Fran Hall
Fresh out of the box and ready for reading, here’s the e-book that is essential for the library of anyone with an interest in anything funereal. Or actually anyone with an interest in life. Enough said. Published today. Buy it here.  
Charles Cowling
  “There is the official notice and ceremony, and then the long and agonizing process that follows … Eulogies are never the last word.” That’s a quote from an article sent to me by a friend (thanks, Kathryn). In full, it’s even better: “I had nearly forgotten how death plays
Charles Cowling
  From The Times obituary for Walter Walsh: Walter Walsh killed people for a living. He was exceptionally good at it. But unlike many in his line of work, he never shot anyone who didn’t need shooting. Both as an FBI agent in the 1930s and as a marine officer during
Charles Cowling
  Over on the Mindfulness and Mortality blog, in a discussion about funeral eulogies, Gloriamundi asks a good question: “Why do we seem to feel the need to sum up a life and pass judgement on it?” He goes on: “The torrent of unqualified praise that falls on someone who
Charles Cowling
  The cairns along  a wilderness trail are built of rocks of various shapes and sizes. The memorial cairn at the end of a life is also a composite, but an experiential one. It is made up of the memories, the thoughts and the feelings of all who are gathered
Charles Cowling
  A great funeral eulogy showcases a killer anecdote. Here’s one to die for from the Times obituary for diplomat Andrew Stuart above): Stuart won the Colonial Police Medal in 1961 when he overcame an escaped prisoner and self-styled prophet, Kigaanira, who was drawing a crowd by dancing with a
Charles Cowling
There’s nothing new in a minister-naffs-off-mourners story, nor yet a Catholic-priest-bans-eulogy story. Some minsters are insensitive to the needs of their congregations, some insist on theological orthodoxy, some use a funeral as a conversion opportunity, some like to remind non-churchgoers that they will burn for all eternity in the fires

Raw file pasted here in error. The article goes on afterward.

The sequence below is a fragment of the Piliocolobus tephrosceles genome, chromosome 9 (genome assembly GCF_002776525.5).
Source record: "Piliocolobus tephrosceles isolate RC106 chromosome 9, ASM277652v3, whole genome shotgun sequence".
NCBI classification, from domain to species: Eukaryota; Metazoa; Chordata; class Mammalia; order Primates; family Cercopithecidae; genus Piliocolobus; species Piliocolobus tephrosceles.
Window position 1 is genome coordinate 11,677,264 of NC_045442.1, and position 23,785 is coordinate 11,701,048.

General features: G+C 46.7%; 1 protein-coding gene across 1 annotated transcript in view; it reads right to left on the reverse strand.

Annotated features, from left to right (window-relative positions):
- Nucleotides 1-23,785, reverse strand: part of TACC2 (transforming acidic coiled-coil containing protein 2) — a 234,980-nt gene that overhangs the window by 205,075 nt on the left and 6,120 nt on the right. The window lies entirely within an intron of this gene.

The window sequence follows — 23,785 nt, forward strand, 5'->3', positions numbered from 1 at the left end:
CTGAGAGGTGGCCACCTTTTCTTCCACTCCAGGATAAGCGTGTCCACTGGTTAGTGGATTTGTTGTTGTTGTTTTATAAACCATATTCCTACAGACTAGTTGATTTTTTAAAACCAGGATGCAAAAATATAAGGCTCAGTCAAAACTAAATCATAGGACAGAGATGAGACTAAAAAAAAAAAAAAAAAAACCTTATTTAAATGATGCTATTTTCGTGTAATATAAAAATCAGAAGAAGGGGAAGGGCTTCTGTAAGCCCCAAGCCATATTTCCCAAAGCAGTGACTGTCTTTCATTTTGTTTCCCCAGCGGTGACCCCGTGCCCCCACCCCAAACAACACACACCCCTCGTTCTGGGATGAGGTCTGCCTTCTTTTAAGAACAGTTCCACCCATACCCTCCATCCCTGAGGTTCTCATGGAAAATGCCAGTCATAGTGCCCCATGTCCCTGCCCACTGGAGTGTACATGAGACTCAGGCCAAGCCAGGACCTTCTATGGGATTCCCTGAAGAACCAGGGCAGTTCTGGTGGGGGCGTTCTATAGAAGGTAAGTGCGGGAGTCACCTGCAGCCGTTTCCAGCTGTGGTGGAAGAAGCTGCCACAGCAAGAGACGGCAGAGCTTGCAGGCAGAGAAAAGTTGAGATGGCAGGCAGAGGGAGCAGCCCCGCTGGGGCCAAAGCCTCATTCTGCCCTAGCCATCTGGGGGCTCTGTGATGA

Charles Cowling
  One for you celebrants. US Methodist minister Talbot Davis has written an open letter to fellow pastors on his blog urging them to make a better fist of funerals. He offers lots of sound advice and concludes by urging them to use his favourite line: “[The deceased] is more
Charles Cowling
  Posted by Richard Rawlinson Mafia funerals in churches intrigue. Any congregation inevitably includes an eclectic mix of faces in the pews, but the mobsters and molls at a gangster funeral turn the nave into something else. They’re totally welcome, of course, and are likely to be behaving with perfect decorum,
Charles Cowling
  The job of the life-centred funeral is clear enough. It serves two purposes: first, to meditate on the now-complete life lived; second, to spell out all that has not been lost. While the dead person will no longer be an active presence in the mourners’ lives, their example will